At the end of 1972, a compilation comic strip album was released as a result of the animation film Tintin and the Shark Lake. This album was not written or signed by Hérge, but was made by employees of Studio Hergé. For this they used still images from the cartoon. Below the drawings are the short texts. An example. Under the image to be pasted concerning the duplication of the two bowler hats is written: "Here I put the models," says the professor, placing the hats next to the cubes of pasta under the device. "And now look carefully, friends. I press the buttons and I turn everything on ...".
The pictures for the compilation album come out in 1973. For 5 Belgian francs you bought a bag containing five plates. On the back there is a number that corresponds to the number of the empty box in the picture collection album. You have to glue the pictures into it yourself. They measure 7.2 cm by 4.9 cm. To get the album complete you need 202 sticky pictures.
The following text is on the front of the compilation album: Tintin and the Shark Lake. The famous Hergé figures Tintin and Bobbie in the film footage of Raymond Leblanc. In this album a beautiful Tintin poster in colors. It is a staple album, measuring 24.0 cm by 34.0 cm, a maximum of eight pictures on one page and it has been published by Vanderhout. This publishing house released many different types of collector album albums in the late 1960s and 1970s. So you have Football stars 1968-1969 (1969), Mexico 70 (1970), Tarzan compilation album (1971), Lucky Luke compilation album (1972) and Asterix from 1973.

Number 3: Comic album with speech bubbles (1973)

Casterman becomes the comic album in 1973 Tintin and the Shark Lake released. It concerns drawings by Bob de Moor depicted on the backgrounds used for the cartoon film. Speech bubbles are also used in the album. This version is pre-published in the Tintin magazine, in the numbers 49 (1972) to number 8 (1973). Only this story has been published and reissued by Casterman since 1973. Catawiki publications are known from the following years on the collector's site: 1973, 1975, 1978, 1980, 1982, 1983, 1984 and 1997.

Number 4: Black and white strip by Bob de Moor (1972/1973)

From December 1972 to January 1973 the French-white Belgian Le Soir becomes the black-and-white version Tintin and le Lac aux Requins published in sixty-six episodes. The full story is signed by Bob de Moor. However, this version is not translated into Dutch or released in an album. There is now an illegal version in French. This book is titled: Tintin and le Lac aux Requins. Version originale. Le Soir. It measures 28 cm by 21 cm. Number of pages is twenty-six, of which twenty-two is the Shark Strip.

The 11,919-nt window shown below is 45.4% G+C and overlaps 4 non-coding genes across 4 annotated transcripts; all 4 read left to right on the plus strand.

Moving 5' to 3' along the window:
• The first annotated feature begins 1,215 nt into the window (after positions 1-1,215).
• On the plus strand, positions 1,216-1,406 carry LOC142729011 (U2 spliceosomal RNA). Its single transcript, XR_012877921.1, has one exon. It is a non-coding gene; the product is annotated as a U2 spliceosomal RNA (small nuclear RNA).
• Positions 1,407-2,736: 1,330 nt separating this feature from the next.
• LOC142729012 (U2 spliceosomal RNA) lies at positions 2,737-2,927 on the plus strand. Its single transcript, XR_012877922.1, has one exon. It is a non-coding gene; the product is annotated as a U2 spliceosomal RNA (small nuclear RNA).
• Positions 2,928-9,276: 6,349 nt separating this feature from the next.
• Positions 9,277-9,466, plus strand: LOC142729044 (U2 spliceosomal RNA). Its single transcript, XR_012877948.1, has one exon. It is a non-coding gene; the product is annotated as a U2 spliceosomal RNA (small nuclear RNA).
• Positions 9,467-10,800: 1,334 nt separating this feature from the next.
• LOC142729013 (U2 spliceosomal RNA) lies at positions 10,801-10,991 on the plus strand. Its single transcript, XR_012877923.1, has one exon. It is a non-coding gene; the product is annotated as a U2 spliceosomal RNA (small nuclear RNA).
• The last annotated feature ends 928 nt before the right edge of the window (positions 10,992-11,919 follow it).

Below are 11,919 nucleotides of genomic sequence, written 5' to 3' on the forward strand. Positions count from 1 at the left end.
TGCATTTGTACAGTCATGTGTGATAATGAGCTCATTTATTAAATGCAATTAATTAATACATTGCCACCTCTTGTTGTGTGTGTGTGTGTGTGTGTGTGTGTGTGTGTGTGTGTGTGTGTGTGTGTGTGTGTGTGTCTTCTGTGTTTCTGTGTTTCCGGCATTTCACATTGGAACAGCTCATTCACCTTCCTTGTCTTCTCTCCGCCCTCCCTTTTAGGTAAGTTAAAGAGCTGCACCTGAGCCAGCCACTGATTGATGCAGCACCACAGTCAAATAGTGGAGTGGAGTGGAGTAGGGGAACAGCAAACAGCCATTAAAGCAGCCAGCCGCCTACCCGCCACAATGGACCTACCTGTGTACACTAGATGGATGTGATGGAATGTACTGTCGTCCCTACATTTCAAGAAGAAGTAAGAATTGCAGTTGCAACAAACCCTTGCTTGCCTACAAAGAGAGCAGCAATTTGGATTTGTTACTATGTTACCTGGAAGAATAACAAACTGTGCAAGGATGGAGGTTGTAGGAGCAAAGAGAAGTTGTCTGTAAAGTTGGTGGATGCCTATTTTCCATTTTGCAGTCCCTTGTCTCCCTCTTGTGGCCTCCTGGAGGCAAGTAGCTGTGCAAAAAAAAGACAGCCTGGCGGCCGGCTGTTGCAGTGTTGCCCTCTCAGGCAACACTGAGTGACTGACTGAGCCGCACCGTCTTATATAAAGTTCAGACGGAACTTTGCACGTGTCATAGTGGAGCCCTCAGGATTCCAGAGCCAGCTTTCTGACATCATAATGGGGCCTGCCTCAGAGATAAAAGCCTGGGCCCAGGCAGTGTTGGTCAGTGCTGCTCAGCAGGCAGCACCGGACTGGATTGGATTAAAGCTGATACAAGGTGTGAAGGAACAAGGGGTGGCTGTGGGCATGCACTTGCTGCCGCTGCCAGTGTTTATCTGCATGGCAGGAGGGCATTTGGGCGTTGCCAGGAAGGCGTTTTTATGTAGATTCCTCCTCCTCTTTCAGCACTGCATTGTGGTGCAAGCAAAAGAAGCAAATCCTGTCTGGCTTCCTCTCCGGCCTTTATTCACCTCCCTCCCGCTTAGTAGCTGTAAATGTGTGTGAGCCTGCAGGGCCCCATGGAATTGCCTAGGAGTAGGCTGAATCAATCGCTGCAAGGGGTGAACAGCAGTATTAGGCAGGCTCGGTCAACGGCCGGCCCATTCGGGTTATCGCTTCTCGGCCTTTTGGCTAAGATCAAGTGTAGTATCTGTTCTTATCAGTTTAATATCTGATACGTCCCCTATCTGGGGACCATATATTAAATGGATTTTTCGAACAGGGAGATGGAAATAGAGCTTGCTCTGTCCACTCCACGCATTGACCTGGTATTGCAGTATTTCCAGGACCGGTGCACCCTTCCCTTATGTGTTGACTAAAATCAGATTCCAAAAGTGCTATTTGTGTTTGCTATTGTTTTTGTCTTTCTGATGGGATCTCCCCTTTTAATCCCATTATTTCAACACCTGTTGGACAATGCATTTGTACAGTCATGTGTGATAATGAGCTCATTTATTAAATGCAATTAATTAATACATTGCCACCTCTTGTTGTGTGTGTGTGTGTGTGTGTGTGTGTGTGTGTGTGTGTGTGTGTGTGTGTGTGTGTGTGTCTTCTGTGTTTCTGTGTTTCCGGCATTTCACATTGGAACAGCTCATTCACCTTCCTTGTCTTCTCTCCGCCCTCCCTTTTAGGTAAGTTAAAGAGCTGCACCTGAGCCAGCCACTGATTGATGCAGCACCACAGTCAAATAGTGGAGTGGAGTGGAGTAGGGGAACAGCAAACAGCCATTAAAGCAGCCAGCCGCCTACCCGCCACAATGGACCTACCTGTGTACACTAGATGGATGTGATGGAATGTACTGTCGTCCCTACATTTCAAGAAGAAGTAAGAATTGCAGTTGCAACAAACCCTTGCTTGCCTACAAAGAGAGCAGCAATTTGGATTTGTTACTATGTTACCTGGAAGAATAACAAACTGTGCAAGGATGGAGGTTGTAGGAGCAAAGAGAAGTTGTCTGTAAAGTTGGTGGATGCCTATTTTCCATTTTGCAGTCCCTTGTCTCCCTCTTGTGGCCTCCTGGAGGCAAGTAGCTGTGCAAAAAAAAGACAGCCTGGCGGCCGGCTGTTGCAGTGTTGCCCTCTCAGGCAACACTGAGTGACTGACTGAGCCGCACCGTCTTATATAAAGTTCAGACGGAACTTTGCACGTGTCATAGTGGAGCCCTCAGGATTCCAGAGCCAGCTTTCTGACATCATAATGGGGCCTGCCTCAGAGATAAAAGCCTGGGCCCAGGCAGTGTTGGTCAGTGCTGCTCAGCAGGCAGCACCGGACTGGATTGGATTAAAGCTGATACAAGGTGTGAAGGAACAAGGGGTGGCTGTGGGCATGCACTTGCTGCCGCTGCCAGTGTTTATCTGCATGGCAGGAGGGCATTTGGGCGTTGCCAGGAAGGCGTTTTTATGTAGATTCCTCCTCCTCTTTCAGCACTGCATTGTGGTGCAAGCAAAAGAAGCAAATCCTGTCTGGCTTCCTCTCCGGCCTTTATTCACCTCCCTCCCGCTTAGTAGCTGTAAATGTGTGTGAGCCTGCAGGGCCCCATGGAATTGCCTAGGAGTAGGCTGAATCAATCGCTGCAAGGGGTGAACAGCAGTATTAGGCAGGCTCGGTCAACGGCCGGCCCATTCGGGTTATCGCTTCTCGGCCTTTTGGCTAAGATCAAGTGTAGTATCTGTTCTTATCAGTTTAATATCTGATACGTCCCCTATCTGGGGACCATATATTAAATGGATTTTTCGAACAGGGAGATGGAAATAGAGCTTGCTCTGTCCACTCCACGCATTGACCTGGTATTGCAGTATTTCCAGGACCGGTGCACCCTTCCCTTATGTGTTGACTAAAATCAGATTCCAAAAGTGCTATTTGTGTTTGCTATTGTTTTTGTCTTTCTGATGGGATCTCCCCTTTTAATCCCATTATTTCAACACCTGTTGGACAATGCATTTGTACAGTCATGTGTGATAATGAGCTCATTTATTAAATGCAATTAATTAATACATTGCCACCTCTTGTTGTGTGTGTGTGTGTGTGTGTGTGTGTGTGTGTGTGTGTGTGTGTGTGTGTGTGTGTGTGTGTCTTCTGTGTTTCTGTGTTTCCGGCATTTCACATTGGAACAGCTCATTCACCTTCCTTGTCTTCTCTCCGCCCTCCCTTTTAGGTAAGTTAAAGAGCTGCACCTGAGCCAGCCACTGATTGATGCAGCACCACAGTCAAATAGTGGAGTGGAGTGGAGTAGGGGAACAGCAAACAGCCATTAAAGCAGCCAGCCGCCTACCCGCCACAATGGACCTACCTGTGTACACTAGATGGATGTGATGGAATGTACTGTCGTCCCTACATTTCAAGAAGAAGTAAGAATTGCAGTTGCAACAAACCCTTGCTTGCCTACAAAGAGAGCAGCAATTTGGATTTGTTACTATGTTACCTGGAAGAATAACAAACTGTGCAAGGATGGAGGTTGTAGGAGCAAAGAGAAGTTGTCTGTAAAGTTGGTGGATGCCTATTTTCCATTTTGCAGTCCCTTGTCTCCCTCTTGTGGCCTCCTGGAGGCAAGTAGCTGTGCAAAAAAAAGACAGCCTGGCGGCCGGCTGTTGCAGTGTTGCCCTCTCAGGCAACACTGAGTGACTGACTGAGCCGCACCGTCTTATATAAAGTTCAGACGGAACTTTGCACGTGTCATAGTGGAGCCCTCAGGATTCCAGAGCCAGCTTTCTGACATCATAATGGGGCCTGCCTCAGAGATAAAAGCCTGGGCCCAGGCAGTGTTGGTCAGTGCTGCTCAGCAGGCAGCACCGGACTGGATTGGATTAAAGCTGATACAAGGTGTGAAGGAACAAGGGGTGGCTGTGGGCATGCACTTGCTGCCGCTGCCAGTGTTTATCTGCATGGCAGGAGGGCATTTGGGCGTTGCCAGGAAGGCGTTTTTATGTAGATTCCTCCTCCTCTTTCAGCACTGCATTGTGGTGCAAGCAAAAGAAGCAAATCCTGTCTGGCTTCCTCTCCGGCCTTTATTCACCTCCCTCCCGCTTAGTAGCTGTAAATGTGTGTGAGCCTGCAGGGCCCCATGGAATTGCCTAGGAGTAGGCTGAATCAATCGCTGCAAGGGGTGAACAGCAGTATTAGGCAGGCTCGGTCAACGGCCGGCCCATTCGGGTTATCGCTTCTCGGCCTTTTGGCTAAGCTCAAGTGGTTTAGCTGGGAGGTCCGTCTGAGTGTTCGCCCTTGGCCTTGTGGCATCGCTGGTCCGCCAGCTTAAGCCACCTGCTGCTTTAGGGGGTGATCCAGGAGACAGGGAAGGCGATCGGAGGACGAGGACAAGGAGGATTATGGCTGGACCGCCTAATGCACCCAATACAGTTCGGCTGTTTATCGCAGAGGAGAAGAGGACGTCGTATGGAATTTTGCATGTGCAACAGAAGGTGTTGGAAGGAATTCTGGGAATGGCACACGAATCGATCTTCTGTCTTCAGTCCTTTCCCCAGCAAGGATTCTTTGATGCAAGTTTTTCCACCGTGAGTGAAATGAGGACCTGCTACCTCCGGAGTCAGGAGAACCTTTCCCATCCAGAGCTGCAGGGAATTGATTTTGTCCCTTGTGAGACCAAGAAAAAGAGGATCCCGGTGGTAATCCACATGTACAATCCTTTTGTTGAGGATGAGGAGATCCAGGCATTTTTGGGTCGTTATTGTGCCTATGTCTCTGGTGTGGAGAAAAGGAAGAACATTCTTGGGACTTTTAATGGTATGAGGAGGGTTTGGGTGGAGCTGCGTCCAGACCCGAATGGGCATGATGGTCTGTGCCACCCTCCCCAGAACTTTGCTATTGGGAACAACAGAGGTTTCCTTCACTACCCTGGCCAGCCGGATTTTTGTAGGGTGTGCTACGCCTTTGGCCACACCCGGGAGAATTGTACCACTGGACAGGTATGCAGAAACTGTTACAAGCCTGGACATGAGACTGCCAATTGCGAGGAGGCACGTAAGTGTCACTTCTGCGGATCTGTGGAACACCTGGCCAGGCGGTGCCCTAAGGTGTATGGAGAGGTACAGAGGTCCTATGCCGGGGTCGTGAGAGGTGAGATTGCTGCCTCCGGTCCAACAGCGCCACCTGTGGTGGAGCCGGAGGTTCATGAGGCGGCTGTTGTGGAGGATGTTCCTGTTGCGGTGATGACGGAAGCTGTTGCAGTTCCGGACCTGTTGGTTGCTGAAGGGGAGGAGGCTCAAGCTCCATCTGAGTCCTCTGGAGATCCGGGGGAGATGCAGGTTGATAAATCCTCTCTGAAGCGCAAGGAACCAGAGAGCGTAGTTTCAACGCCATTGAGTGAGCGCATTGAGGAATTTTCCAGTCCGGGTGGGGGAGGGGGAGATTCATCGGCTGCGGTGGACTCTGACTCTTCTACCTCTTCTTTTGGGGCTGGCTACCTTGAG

Number 5: A colored shark lake by Bob de Moor (1973)

In two Dutch magazines a colored version of Haaienmeer appears on the basis of Bob de Moor. This includes the youth comic book Pep and the television magazine Televizier. This is a version that also deviates from the French-language black and white version on certain points. It is therefore not only colored.
In the PEP it is printed in numbers 22 to 44 in 1973. On the left page the following text is mentioned at the top: From the great cartoon film by Raymond Leblanc, made by Belvision. On the right page you can read at the top: Scenario: Greg. Text and illustrations: Studios Hergé. Translation: Jan van Erp. Color: Hans Keeris. The lettering is handwritten, in contrast to the album that is released with typed letters. The colors are also completely different from the album.
In the television magazine Televizier of the AVRO it appeared in twenty-two episodes, from 11 June to 2 November 1974. This concerns the numbers 23 to 45 of this magazine. The following is mentioned under the title: 'With the famous figures of Hergé - After the cartoon film of the same name by Raymond Leblanc. Realization: BELVISION. Original scenario: Greg '. No official album has been released either.
In 1995 and 2014 a number of illegal editions appear on the Dutch market that tell the story Tintin and the Shark Lake as it appeared in the Pep in 1973 print. This concerns limited expenses. In 1995 this involved two linen hardcovers; a yellow colored with Tintin in a cave on the front (50 copies, numbered 1 to 50) and a blue colored linen hardcover with the same front as the yellow variant, but now numbered from A to E. Both albums measure 18 , 50 cm by 23.00 cm.
Illegal hard covers from Het Haaienmeer will be published again in 2014. These albums have 81 pages, because they have a 36-page introduction. The story itself has 44 pages. These illegal editions were issued with four different fronts. On one front Haddock and Bobbie are sitting in a submarine (20 copies), on another you see Tintin with his enemy Rastapopoulos (20 copies), further one with Tintin in a submerged room (20 copies) and the last, Haddock in a rubber boat and Tintin in the water (99 copies). All albums measure 23.50 cm by 30.90 cm.
In the illegal editions from 2014, the texts at the top as they were placed with the Pep publication are missing and the 'to be continued' message that is mentioned at the bottom right of every last publication page of the relevant issue is missing. The illegal edition lacks the sharpness and clarity of the official publication in Pep ...